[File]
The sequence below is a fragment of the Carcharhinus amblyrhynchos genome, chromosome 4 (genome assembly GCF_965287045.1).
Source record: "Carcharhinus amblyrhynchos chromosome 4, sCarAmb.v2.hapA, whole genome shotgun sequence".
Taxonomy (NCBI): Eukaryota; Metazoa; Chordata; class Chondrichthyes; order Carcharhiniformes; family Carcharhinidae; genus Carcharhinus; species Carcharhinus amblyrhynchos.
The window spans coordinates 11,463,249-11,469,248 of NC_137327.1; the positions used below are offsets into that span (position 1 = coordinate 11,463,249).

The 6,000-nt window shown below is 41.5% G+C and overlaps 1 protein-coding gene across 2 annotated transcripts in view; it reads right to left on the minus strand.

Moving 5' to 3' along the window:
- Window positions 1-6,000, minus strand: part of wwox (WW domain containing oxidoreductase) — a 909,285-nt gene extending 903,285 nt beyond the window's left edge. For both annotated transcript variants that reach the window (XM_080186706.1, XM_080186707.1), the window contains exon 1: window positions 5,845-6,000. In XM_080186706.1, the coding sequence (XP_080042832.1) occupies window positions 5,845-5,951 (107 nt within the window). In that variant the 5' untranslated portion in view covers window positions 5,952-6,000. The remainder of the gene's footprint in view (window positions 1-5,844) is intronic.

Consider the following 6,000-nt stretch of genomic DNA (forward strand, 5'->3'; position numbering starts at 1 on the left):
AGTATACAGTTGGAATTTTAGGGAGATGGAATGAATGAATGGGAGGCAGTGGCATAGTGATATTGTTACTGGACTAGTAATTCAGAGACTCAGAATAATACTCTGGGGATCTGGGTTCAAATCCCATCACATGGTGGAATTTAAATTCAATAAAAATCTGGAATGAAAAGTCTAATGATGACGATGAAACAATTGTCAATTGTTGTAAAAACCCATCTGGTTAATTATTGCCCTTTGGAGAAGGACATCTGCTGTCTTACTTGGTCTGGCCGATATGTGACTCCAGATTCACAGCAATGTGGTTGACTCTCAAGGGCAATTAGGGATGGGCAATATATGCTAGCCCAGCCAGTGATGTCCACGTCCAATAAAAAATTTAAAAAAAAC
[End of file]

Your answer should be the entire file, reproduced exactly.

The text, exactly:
The sequence below is a fragment of the Carcharhinus amblyrhynchos genome, chromosome 4 (genome assembly GCF_965287045.1).
Source record: "Carcharhinus amblyrhynchos chromosome 4, sCarAmb.v2.hapA, whole genome shotgun sequence".
Taxonomy (NCBI): Eukaryota; Metazoa; Chordata; class Chondrichthyes; order Carcharhiniformes; family Carcharhinidae; genus Carcharhinus; species Carcharhinus amblyrhynchos.
The window spans coordinates 11,463,249-11,469,248 of NC_137327.1; the positions used below are offsets into that span (position 1 = coordinate 11,463,249).

The 6,000-nt window shown below is 41.5% G+C and overlaps 1 protein-coding gene across 2 annotated transcripts in view; it reads right to left on the minus strand.

Moving 5' to 3' along the window:
- Window positions 1-6,000, minus strand: part of wwox (WW domain containing oxidoreductase) — a 909,285-nt gene extending 903,285 nt beyond the window's left edge. For both annotated transcript variants that reach the window (XM_080186706.1, XM_080186707.1), the window contains exon 1: window positions 5,845-6,000. In XM_080186706.1, the coding sequence (XP_080042832.1) occupies window positions 5,845-5,951 (107 nt within the window). In that variant the 5' untranslated portion in view covers window positions 5,952-6,000. The remainder of the gene's footprint in view (window positions 1-5,844) is intronic.

Consider the following 6,000-nt stretch of genomic DNA (forward strand, 5'->3'; position numbering starts at 1 on the left):
AGTATACAGTTGGAATTTTAGGGAGATGGAATGAATGAATGGGAGGCAGTGGCATAGTGATATTGTTACTGGACTAGTAATTCAGAGACTCAGAATAATACTCTGGGGATCTGGGTTCAAATCCCATCACATGGTGGAATTTAAATTCAATAAAAATCTGGAATGAAAAGTCTAATGATGACGATGAAACAATTGTCAATTGTTGTAAAAACCCATCTGGTTAATTATTGCCCTTTGGAGAAGGACATCTGCTGTCTTACTTGGTCTGGCCGATATGTGACTCCAGATTCACAGCAATGTGGTTGACTCTCAAGGGCAATTAGGGATGGGCAATATATGCTAGCCCAGCCAGTGATGTCCACGTCCAATAAAAAATTTAAAAAAAAC